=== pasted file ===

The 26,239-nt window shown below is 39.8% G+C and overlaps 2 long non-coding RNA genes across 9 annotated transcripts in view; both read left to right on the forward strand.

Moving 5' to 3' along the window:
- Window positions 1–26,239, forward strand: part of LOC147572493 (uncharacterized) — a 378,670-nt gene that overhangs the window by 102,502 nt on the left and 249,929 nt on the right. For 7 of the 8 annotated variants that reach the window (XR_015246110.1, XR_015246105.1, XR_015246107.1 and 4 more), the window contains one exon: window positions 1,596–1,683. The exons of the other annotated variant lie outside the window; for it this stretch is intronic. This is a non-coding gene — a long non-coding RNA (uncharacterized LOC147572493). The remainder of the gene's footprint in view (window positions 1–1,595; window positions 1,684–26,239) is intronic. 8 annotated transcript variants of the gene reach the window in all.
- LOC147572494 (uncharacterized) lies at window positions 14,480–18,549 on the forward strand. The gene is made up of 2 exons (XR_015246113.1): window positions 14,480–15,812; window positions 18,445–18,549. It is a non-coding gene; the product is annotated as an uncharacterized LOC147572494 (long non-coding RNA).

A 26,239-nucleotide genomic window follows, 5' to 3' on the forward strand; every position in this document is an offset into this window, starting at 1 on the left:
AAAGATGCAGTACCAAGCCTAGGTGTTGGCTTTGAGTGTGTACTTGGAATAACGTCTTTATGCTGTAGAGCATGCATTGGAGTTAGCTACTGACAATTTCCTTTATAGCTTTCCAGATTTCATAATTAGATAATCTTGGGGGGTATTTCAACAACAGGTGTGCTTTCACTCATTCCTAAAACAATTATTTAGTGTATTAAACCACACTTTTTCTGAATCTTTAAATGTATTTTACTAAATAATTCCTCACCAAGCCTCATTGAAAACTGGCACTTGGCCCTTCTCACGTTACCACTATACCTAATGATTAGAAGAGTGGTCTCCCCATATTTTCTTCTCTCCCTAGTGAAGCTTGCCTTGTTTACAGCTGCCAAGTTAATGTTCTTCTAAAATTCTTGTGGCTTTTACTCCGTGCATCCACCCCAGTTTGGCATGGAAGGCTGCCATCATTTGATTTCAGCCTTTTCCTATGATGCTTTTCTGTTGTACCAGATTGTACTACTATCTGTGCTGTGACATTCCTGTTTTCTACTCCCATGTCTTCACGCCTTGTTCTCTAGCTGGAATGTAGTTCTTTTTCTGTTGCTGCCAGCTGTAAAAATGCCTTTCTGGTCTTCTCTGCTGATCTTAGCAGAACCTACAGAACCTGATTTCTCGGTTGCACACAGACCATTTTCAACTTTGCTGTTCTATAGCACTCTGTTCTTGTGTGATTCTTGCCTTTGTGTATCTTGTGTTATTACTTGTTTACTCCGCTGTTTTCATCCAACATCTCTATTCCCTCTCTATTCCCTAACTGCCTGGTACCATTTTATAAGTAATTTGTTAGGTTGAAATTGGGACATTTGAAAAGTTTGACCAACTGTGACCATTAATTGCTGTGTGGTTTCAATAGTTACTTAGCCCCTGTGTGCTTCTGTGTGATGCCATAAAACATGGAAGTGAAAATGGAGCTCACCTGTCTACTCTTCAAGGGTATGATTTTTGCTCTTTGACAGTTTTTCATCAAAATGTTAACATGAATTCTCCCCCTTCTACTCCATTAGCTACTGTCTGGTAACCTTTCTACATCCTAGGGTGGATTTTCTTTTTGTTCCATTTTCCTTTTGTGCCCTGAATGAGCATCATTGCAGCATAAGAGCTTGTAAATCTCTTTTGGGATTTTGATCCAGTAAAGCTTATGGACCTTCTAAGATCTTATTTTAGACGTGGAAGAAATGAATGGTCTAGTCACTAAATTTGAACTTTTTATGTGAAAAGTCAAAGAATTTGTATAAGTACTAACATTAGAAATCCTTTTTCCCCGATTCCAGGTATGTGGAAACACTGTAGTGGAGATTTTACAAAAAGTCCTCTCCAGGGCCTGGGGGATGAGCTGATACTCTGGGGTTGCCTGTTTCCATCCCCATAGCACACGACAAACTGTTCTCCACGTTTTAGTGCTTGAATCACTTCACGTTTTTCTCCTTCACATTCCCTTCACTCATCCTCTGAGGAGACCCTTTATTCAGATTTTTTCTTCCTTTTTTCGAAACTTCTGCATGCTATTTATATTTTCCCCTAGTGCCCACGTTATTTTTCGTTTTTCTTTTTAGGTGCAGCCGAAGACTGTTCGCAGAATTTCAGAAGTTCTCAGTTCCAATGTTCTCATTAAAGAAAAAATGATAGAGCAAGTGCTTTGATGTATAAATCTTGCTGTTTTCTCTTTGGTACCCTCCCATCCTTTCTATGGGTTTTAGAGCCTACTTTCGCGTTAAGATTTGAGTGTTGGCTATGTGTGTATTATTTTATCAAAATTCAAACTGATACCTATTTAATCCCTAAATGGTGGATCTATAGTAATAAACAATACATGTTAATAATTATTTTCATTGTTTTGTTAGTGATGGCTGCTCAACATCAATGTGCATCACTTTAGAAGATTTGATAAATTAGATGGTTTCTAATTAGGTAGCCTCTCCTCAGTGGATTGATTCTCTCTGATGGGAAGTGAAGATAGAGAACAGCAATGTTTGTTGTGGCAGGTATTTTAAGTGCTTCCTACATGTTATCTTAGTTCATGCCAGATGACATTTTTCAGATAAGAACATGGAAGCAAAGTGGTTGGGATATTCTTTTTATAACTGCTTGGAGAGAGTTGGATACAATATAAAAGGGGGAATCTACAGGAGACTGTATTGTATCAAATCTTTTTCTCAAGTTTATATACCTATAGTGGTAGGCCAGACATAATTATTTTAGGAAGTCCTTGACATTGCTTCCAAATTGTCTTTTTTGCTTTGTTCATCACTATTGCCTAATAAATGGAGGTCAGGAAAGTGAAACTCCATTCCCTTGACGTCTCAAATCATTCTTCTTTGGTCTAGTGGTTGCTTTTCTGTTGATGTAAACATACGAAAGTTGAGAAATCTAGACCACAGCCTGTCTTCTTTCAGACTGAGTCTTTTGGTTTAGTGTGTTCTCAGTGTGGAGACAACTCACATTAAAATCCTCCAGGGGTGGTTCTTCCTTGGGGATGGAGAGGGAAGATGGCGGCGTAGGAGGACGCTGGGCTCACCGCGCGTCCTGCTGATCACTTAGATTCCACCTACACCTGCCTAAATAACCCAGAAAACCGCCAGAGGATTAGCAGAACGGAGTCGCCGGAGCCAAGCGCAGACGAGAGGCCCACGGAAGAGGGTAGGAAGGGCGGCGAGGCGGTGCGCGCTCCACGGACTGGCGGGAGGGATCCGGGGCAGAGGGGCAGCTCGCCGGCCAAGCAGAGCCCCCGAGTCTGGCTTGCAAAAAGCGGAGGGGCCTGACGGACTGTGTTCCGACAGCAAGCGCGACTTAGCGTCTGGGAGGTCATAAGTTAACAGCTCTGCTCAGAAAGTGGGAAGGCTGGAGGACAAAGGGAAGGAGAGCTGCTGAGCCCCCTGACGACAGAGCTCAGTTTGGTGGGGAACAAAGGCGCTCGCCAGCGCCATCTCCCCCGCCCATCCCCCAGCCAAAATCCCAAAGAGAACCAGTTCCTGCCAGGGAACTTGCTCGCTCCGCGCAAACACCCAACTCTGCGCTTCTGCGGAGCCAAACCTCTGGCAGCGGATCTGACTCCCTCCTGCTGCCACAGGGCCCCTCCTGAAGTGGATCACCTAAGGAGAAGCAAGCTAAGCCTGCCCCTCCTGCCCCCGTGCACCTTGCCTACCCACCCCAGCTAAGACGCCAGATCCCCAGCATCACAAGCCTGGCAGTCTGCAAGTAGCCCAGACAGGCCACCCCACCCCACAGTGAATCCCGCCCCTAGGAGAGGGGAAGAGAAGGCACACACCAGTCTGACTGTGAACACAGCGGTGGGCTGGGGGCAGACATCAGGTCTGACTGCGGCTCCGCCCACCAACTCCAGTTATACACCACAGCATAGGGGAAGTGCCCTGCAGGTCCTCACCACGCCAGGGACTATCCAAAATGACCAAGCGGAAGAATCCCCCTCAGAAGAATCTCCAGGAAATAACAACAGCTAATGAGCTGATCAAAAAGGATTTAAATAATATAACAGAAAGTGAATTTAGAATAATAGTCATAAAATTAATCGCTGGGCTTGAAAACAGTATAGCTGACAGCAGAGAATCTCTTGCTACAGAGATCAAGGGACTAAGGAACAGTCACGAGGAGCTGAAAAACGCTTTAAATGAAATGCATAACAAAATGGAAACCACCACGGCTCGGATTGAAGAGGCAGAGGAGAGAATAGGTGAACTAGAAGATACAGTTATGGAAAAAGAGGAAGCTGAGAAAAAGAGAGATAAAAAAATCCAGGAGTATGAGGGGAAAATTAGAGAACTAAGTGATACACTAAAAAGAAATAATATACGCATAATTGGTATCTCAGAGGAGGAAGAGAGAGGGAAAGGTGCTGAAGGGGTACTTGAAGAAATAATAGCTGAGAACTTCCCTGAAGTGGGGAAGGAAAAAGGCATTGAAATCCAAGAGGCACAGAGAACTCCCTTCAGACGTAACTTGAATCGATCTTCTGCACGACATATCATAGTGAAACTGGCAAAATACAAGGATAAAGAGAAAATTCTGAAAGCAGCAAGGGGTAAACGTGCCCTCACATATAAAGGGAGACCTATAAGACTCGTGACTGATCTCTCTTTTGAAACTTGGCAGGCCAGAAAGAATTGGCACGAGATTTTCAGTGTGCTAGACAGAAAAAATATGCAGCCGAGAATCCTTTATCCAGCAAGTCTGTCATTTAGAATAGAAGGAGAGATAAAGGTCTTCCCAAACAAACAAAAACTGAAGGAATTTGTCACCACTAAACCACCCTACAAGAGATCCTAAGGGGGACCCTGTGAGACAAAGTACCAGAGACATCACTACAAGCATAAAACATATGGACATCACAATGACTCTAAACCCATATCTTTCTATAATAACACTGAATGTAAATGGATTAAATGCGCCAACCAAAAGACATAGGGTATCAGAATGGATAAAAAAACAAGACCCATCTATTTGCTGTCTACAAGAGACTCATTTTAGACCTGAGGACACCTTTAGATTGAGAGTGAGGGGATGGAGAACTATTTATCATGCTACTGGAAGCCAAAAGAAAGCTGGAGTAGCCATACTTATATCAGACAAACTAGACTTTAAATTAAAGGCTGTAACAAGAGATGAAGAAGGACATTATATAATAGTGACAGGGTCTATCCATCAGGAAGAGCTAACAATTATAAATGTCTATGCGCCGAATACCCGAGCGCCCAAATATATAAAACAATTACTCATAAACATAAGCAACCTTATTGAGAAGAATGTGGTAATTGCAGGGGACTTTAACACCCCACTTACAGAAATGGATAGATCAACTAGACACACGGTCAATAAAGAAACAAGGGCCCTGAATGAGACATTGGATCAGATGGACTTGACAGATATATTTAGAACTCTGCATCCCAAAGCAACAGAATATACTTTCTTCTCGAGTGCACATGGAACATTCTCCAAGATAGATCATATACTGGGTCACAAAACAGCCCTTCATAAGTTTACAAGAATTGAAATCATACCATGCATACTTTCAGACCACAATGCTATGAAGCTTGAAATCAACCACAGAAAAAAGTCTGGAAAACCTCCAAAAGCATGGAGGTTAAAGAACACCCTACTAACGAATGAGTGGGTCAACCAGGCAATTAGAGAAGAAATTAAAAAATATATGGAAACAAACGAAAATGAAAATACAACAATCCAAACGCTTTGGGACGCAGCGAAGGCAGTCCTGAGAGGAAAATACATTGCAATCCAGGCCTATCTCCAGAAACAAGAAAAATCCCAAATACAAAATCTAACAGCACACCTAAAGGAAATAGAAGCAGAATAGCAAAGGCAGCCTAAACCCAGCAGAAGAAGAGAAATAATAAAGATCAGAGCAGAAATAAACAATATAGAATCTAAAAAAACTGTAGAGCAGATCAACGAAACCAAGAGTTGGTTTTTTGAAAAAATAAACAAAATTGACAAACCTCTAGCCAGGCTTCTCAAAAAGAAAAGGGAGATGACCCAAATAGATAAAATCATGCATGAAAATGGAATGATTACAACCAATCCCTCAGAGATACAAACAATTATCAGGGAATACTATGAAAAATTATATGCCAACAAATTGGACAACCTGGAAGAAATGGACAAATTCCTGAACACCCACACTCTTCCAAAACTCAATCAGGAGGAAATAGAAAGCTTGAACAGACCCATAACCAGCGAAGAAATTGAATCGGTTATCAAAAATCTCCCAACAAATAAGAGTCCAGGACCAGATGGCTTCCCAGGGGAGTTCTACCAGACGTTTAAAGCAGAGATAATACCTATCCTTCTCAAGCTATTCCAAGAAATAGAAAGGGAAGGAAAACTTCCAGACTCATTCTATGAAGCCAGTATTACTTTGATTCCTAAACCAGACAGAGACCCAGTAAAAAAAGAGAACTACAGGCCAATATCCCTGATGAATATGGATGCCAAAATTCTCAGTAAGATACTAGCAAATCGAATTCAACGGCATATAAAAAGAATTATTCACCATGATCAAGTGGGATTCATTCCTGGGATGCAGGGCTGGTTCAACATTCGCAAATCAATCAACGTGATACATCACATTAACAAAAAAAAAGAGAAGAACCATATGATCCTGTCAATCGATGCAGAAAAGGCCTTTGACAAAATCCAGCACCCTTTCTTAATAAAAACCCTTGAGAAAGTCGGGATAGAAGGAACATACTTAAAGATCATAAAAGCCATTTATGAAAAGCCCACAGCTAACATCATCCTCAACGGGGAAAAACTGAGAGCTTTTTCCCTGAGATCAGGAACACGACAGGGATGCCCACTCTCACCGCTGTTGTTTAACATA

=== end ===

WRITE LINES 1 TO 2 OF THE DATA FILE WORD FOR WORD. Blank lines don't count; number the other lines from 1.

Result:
The 26,239-nt window shown below is 39.8% G+C and overlaps 2 long non-coding RNA genes across 9 annotated transcripts in view; both read left to right on the forward strand.

Moving 5' to 3' along the window: